It is sometimes our pleasure in this space to call attention to a writer of whom we are particularly proud, or to a story that we feel is unusually distinguished. This is such an occasion, on both counts. The writer is Ernest Hemingway, and his story, African Journal, is one that we will present in three parts beginning with our special year-end issue in two weeks.
In many respects, African Journal is a literary revelation. Based on a safari in Kenya that the author took with his wife Mary in 1953, it is a major addition to the body of Hemingway's outdoor writing, an area in which he has few equals in the English language. It is also the last unpublished Hemingway manuscript of its type; an extensive work of nonfiction, no part of which has been in print before.
African Journal will run in consecutive issues of SPORTS ILLUSTRATED to a length of 55,000 words, which represents slightly more than a quarter of the original manuscript. Perhaps there is no simpler way of measuring the interest and reading pleasure we find in it than pointing out that it is, by a considerable margin, the longest story we have ever chosen to print.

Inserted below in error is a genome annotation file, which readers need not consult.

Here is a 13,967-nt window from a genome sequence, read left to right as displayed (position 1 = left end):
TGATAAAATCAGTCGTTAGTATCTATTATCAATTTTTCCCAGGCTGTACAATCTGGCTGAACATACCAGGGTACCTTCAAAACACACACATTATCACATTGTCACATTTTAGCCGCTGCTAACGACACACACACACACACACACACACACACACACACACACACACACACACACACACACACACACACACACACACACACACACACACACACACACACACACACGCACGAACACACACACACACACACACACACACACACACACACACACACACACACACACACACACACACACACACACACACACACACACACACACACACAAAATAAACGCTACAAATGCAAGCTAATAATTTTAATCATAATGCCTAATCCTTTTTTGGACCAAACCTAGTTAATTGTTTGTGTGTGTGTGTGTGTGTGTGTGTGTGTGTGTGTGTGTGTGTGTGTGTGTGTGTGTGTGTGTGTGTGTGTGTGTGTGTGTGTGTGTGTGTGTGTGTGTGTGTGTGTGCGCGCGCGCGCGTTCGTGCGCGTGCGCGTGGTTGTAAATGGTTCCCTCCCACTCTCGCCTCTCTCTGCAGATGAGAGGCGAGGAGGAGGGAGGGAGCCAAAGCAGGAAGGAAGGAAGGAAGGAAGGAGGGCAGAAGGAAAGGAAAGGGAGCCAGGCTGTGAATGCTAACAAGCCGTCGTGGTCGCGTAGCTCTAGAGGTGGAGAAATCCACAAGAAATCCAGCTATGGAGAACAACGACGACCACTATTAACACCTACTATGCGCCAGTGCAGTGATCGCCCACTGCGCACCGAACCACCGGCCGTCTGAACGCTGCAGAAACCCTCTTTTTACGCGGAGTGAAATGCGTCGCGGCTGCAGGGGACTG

The existence of African Journal first came to our attention in 1969, after Pennsylvania State University made an inventory of Hemingway's remaining unpublished manuscripts. The work was referred to in rather cryptic fashion as "African Book," but Assistant Managing Editor Ray Cave's alert curiosity led him to call our occasional contributor, Mary Hemingway, and ask her if this was by any chance a hunting story. Yet it was, she said, and a few days later sent 26 pages for us to read. The manuscript was fascinating, but since it ended in mid-sentence we inquired if perhaps there was some more. Yes, Mary said, there was more, and she would be pleased to have us see it if we were interested.
We were quite unprepared for what arrived—another 824 pages of Hemingway on safari.
Early this year Cave undertook to excerpt the huge manuscript, following two fundamental rules that he and Mary Hemingway agreed were vital to preserve the integrity of the work: all deletions would be indicated; there would be no editing changes or additions. Cave called the task both rewarding and unnerving. "After a week or so." he says, "I began to sense a presence, a large offended figure looking over my shoulder, frowning at each cut I made."
Hemingway's presence is indeed there—in the vigor of the prose. The result is something quite special in the way of a hunting story.